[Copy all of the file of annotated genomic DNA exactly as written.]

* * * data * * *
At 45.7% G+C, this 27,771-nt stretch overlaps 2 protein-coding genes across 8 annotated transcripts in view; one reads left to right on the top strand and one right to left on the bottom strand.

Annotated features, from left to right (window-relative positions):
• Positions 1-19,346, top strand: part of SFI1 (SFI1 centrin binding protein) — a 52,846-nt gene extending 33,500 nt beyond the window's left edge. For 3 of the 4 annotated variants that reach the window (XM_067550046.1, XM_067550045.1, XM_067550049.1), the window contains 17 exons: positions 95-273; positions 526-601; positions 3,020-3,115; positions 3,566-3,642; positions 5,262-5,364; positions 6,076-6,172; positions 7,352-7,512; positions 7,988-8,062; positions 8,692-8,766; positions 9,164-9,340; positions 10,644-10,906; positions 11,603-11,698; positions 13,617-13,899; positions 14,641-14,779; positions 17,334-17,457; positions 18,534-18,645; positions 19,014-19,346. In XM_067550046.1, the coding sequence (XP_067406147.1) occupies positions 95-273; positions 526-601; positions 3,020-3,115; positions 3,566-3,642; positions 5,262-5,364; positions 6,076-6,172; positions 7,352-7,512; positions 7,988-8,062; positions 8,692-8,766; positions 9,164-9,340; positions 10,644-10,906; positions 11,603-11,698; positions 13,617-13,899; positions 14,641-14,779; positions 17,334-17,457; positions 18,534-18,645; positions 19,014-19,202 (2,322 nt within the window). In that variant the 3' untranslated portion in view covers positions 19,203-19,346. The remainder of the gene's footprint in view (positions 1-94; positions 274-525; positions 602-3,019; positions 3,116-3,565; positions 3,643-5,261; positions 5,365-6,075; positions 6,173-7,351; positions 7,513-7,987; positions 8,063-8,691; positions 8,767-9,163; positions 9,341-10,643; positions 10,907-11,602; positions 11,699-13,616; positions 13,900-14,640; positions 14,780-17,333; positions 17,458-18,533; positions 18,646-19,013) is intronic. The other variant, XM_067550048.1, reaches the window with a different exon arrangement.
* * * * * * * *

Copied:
At 45.7% G+C, this 27,771-nt stretch overlaps 2 protein-coding genes across 8 annotated transcripts in view; one reads left to right on the top strand and one right to left on the bottom strand.

Annotated features, from left to right (window-relative positions):
• Positions 1-19,346, top strand: part of SFI1 (SFI1 centrin binding protein) — a 52,846-nt gene extending 33,500 nt beyond the window's left edge. For 3 of the 4 annotated variants that reach the window (XM_067550046.1, XM_067550045.1, XM_067550049.1), the window contains 17 exons: positions 95-273; positions 526-601; positions 3,020-3,115; positions 3,566-3,642; positions 5,262-5,364; positions 6,076-6,172; positions 7,352-7,512; positions 7,988-8,062; positions 8,692-8,766; positions 9,164-9,340; positions 10,644-10,906; positions 11,603-11,698; positions 13,617-13,899; positions 14,641-14,779; positions 17,334-17,457; positions 18,534-18,645; positions 19,014-19,346. In XM_067550046.1, the coding sequence (XP_067406147.1) occupies positions 95-273; positions 526-601; positions 3,020-3,115; positions 3,566-3,642; positions 5,262-5,364; positions 6,076-6,172; positions 7,352-7,512; positions 7,988-8,062; positions 8,692-8,766; positions 9,164-9,340; positions 10,644-10,906; positions 11,603-11,698; positions 13,617-13,899; positions 14,641-14,779; positions 17,334-17,457; positions 18,534-18,645; positions 19,014-19,202 (2,322 nt within the window). In that variant the 3' untranslated portion in view covers positions 19,203-19,346. The remainder of the gene's footprint in view (positions 1-94; positions 274-525; positions 602-3,019; positions 3,116-3,565; positions 3,643-5,261; positions 5,365-6,075; positions 6,173-7,351; positions 7,513-7,987; positions 8,063-8,691; positions 8,767-9,163; positions 9,341-10,643; positions 10,907-11,602; positions 11,699-13,616; positions 13,900-14,640; positions 14,780-17,333; positions 17,458-18,533; positions 18,646-19,013) is intronic. The other variant, XM_067550048.1, reaches the window with a different exon arrangement.